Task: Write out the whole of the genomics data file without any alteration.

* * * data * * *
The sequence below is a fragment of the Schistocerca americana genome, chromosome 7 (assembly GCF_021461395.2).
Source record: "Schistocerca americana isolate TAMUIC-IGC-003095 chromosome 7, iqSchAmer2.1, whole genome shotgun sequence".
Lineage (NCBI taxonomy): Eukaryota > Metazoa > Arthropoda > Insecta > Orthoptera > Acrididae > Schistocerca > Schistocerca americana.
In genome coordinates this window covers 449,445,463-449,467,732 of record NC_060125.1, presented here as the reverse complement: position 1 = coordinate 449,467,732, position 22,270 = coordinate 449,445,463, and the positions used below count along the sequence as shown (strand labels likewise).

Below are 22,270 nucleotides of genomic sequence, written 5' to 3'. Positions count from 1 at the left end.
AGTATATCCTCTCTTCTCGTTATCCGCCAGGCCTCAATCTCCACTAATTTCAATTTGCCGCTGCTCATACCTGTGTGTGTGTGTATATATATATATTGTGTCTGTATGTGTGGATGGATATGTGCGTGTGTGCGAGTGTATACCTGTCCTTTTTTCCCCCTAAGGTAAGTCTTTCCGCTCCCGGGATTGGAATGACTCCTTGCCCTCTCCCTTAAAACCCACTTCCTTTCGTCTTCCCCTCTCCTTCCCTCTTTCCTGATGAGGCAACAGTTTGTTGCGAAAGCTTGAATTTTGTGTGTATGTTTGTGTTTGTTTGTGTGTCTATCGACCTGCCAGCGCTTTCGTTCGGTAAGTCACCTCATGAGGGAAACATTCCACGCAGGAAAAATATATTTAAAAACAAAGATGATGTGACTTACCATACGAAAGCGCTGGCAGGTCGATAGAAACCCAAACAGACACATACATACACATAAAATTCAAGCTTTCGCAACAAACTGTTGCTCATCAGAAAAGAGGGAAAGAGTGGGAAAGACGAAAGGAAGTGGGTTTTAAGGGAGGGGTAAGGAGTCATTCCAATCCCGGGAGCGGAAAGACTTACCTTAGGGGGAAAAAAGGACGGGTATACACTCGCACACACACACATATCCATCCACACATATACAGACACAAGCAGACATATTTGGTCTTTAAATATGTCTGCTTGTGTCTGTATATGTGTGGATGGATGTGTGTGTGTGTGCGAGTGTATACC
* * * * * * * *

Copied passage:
The sequence below is a fragment of the Schistocerca americana genome, chromosome 7 (assembly GCF_021461395.2).
Source record: "Schistocerca americana isolate TAMUIC-IGC-003095 chromosome 7, iqSchAmer2.1, whole genome shotgun sequence".
Lineage (NCBI taxonomy): Eukaryota > Metazoa > Arthropoda > Insecta > Orthoptera > Acrididae > Schistocerca > Schistocerca americana.
In genome coordinates this window covers 449,445,463-449,467,732 of record NC_060125.1, presented here as the reverse complement: position 1 = coordinate 449,467,732, position 22,270 = coordinate 449,445,463, and the positions used below count along the sequence as shown (strand labels likewise).

Below are 22,270 nucleotides of genomic sequence, written 5' to 3'. Positions count from 1 at the left end.
AGTATATCCTCTCTTCTCGTTATCCGCCAGGCCTCAATCTCCACTAATTTCAATTTGCCGCTGCTCATACCTGTGTGTGTGTGTATATATATATATTGTGTCTGTATGTGTGGATGGATATGTGCGTGTGTGCGAGTGTATACCTGTCCTTTTTTCCCCCTAAGGTAAGTCTTTCCGCTCCCGGGATTGGAATGACTCCTTGCCCTCTCCCTTAAAACCCACTTCCTTTCGTCTTCCCCTCTCCTTCCCTCTTTCCTGATGAGGCAACAGTTTGTTGCGAAAGCTTGAATTTTGTGTGTATGTTTGTGTTTGTTTGTGTGTCTATCGACCTGCCAGCGCTTTCGTTCGGTAAGTCACCTCATGAGGGAAACATTCCACGCAGGAAAAATATATTTAAAAACAAAGATGATGTGACTTACCATACGAAAGCGCTGGCAGGTCGATAGAAACCCAAACAGACACATACATACACATAAAATTCAAGCTTTCGCAACAAACTGTTGCTCATCAGAAAAGAGGGAAAGAGTGGGAAAGACGAAAGGAAGTGGGTTTTAAGGGAGGGGTAAGGAGTCATTCCAATCCCGGGAGCGGAAAGACTTACCTTAGGGGGAAAAAAGGACGGGTATACACTCGCACACACACACATATCCATCCACACATATACAGACACAAGCAGACATATTTGGTCTTTAAATATGTCTGCTTGTGTCTGTATATGTGTGGATGGATGTGTGTGTGTGTGCGAGTGTATACC